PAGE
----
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Definition of a systematic review used in overviews of systematic reviews, meta-epidemiological studies and textbooks
BMC Medical Research Methodology volume 19, Article number: 203 (2019)
A standard or consensus definition of a systematic review does not exist. Therefore, if there is no definition about a systematic review in secondary studies that analyse them or the definition is too broad, inappropriate studies might be included in such evidence synthesis. The aim of this study was to analyse the definition of a systematic review (SR) in health care literature, elements of the definitions that are used and to propose a starting point for an explicit and non-ambiguous SR definition.
We included overviews of systematic reviews (OSRs), meta-epidemiological studies and epidemiology textbooks. We extracted the definitions of SRs, as well as the inclusion and exclusion criteria that could indicate which definition of a SR the authors used. We extracted individual elements of SR definitions, categorised and quantified them.
Among the 535 analysed sources of information, 188 (35%) provided a definition of a SR. The most commonly used reference points for the definitions of SRs were Cochrane and the PRISMA statement. We found 188 different elements of SR definitions and divided them into 14 categories. The highest number of SR definition elements was found in categories related to searching (N = 51), analysis/synthesis (N = 23), overall methods (N = 22), quality/bias/appraisal/validity (N = 22) and aim/question (N = 13). The same five categories were also the most commonly used combination of categories in the SR definitions.
Currently used definitions of SRs are vague and ambiguous, often using terms such as clear, explicit and systematic, without further elaboration. In this manuscript we propose a more specific definition of a systematic review, with the ultimate aim of motivating the research community to establish a clear and unambiguous definition of this type of research.
In 1990, the term evidence-based medicine (EBM) was coined . It was hailed as a new approach for teaching and practising clinical medicine , incorporating “the best available external clinical evidence from a systematic search” . When it comes to the best available evidence about treatment, randomised controlled trials (RCTs) and a systematic review (SR)/meta-analysis are considered the “gold standard” .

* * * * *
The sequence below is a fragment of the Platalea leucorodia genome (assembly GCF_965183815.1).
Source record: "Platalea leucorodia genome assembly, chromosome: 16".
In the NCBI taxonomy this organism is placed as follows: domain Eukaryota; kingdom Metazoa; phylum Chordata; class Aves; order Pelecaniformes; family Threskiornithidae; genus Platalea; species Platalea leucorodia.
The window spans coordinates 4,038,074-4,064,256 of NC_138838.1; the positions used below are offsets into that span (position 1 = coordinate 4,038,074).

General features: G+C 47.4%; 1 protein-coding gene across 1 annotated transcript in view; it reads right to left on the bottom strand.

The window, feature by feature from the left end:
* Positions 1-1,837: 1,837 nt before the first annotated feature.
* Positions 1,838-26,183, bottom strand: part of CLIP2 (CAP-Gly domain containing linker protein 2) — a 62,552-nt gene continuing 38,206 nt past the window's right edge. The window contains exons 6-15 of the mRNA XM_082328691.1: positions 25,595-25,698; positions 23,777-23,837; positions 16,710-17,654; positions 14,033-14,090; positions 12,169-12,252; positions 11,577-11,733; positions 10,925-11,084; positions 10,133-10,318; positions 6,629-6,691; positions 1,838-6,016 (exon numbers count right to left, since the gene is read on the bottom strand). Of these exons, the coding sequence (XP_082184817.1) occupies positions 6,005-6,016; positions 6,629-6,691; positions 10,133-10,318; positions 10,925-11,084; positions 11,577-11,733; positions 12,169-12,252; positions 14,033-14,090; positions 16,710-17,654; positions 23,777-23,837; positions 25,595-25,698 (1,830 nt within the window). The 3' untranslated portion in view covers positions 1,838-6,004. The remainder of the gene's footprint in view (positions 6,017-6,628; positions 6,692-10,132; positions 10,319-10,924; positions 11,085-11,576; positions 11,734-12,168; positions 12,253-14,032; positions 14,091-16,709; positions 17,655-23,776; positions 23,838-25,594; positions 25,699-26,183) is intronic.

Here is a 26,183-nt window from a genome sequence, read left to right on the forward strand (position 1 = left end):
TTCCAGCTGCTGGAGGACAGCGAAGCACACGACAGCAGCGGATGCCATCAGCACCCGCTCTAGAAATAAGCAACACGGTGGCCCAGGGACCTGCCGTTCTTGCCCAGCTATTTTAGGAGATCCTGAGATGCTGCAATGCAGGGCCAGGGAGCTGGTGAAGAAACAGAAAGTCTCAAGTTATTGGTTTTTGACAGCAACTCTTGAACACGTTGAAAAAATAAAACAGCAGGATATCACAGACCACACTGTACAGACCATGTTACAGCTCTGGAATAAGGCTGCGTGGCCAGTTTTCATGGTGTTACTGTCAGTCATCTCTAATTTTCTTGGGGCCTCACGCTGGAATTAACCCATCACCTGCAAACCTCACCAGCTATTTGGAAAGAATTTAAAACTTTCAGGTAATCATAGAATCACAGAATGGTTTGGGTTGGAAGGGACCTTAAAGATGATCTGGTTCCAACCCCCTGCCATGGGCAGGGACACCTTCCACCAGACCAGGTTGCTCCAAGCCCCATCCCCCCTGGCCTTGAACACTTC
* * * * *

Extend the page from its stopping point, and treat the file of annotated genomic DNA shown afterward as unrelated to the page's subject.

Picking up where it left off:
The EBM movement has been widely adopted, and evidence syntheses are regularly used to support clinical guidelines and recommendations for practice. However, it has been suggested that the EBM might be a movement in crisis , as there is “too much evidence” . A study published in 2016 indicated that more than 8000 systematic reviews were being indexed annually in MEDLINE, corresponding to a three-fold increase over the last decade . A search conducted in October 2019 showed that more than 15,000 studies published in 2018 were marked with a systematic review tag in PubMed.
Furthermore, some SRs might actually be misleading, redundant and conflicted . A recent overview of systematic reviews found 12 systematic reviews and two major guidelines about thrombolytic therapy for pulmonary embolism published within less than 2 years. The results of those evidence syntheses were discordant, and the benefit-to-risk ratio was elusive . Inclusion and exclusion criteria played a part in the origin of the discordant results .
Just as different inclusion and exclusion criteria might be a problem when conducting a systematic review, the same can happen in overviews of systematic reviews (OSRs) or other types of studies analysing systematic reviews, where results will depend upon inclusion criteria. The problem here is that a standard or consensus definition of a systematic review does not exist.
For example, in a study that reported about the increasing popularity of SRs, Page et al.  used the PRISMA-P explanation of a SR . Using a definition when searching for SRs is important because there are studies that may call themselves SRs but are not SRs; we can only speculate that authors use a descriptor SR to label their studies because they are not aware of what a systematic review is, or because systematic reviews are considered to be a higher standard of review.